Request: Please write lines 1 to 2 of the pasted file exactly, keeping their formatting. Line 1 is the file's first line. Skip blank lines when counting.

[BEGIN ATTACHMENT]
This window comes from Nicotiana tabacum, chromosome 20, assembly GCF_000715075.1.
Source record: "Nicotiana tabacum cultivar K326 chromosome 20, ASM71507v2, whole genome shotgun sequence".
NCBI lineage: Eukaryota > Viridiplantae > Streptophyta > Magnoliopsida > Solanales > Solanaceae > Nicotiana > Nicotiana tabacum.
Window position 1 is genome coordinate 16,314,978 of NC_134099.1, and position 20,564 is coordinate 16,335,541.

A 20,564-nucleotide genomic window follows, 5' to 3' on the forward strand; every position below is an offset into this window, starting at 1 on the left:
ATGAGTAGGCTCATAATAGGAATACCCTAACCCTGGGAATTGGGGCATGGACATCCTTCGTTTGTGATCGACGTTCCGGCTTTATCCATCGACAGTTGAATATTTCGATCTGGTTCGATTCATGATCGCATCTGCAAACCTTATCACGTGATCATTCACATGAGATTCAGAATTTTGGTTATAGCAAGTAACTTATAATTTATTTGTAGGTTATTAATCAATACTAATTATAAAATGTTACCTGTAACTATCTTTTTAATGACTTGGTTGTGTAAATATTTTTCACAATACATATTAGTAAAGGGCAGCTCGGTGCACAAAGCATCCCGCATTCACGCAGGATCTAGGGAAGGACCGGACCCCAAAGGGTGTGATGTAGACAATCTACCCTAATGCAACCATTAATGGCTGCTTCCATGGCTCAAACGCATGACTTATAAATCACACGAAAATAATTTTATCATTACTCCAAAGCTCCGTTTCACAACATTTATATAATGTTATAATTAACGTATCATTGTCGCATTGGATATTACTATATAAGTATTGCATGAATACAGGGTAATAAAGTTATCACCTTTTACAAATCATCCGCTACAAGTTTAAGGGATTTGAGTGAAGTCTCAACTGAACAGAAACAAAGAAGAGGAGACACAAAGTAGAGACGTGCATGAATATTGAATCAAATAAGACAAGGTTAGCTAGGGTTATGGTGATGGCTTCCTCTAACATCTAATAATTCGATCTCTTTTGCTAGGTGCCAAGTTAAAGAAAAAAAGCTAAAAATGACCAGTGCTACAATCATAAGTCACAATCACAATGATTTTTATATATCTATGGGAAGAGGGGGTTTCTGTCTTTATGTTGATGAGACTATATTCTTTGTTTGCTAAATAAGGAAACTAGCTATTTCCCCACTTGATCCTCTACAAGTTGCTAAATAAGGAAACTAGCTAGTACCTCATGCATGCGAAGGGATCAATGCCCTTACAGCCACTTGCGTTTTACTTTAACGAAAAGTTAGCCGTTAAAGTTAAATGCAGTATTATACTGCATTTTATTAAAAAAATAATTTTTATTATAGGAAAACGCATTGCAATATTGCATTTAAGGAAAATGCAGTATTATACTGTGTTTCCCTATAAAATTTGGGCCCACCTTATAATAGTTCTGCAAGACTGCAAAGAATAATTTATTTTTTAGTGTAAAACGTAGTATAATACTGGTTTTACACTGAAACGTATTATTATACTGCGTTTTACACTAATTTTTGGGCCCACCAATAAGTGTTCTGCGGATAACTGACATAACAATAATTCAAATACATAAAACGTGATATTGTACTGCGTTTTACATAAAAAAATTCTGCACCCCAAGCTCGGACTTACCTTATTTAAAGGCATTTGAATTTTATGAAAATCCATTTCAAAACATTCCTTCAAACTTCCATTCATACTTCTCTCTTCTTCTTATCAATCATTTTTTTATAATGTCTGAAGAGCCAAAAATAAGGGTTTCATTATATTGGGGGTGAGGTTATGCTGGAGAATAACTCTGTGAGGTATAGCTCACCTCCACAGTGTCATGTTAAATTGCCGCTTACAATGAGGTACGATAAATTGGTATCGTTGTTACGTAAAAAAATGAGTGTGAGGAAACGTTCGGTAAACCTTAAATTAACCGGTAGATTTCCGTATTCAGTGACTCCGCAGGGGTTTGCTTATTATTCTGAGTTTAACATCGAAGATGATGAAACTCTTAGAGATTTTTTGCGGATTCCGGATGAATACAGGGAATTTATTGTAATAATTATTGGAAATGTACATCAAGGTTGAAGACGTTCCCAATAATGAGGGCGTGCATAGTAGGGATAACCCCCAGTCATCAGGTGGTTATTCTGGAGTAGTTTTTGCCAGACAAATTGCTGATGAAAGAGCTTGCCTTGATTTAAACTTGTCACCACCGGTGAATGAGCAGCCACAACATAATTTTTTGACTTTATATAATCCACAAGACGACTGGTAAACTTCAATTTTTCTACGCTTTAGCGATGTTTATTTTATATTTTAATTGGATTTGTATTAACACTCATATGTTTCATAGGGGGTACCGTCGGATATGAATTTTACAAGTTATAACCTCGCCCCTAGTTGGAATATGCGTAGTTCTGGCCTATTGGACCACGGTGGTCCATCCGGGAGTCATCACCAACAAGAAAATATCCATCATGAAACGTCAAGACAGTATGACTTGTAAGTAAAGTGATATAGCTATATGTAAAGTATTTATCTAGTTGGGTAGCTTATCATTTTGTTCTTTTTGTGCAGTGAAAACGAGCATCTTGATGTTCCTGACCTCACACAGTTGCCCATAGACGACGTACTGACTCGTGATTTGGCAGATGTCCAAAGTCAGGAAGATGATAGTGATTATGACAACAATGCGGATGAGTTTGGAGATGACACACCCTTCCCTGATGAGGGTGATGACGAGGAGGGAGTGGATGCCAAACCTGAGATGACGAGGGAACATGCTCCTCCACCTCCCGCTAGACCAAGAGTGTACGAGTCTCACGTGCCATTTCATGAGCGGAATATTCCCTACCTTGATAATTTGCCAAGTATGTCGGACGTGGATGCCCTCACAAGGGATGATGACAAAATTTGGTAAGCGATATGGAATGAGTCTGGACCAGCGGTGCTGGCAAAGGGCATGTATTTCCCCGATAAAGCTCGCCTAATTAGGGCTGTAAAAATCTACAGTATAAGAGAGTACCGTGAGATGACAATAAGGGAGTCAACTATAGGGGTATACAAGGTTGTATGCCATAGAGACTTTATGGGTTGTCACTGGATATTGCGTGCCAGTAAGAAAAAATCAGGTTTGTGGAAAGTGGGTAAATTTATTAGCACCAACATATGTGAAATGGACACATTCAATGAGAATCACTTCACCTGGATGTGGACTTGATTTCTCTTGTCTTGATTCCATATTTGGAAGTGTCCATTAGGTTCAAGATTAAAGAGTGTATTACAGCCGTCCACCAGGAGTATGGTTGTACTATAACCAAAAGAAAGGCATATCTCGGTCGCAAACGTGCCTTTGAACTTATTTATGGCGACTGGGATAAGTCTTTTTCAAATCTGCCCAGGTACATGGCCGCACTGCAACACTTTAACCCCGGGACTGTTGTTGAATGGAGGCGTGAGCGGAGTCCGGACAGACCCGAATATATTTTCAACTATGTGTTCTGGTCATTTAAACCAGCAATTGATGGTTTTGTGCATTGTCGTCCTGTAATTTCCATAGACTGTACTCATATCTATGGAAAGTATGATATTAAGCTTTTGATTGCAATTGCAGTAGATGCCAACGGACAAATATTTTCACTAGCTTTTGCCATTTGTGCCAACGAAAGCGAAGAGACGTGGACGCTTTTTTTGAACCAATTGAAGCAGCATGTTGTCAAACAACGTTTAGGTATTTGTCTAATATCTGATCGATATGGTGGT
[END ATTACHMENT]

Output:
This window comes from Nicotiana tabacum, chromosome 20, assembly GCF_000715075.1.
Source record: "Nicotiana tabacum cultivar K326 chromosome 20, ASM71507v2, whole genome shotgun sequence".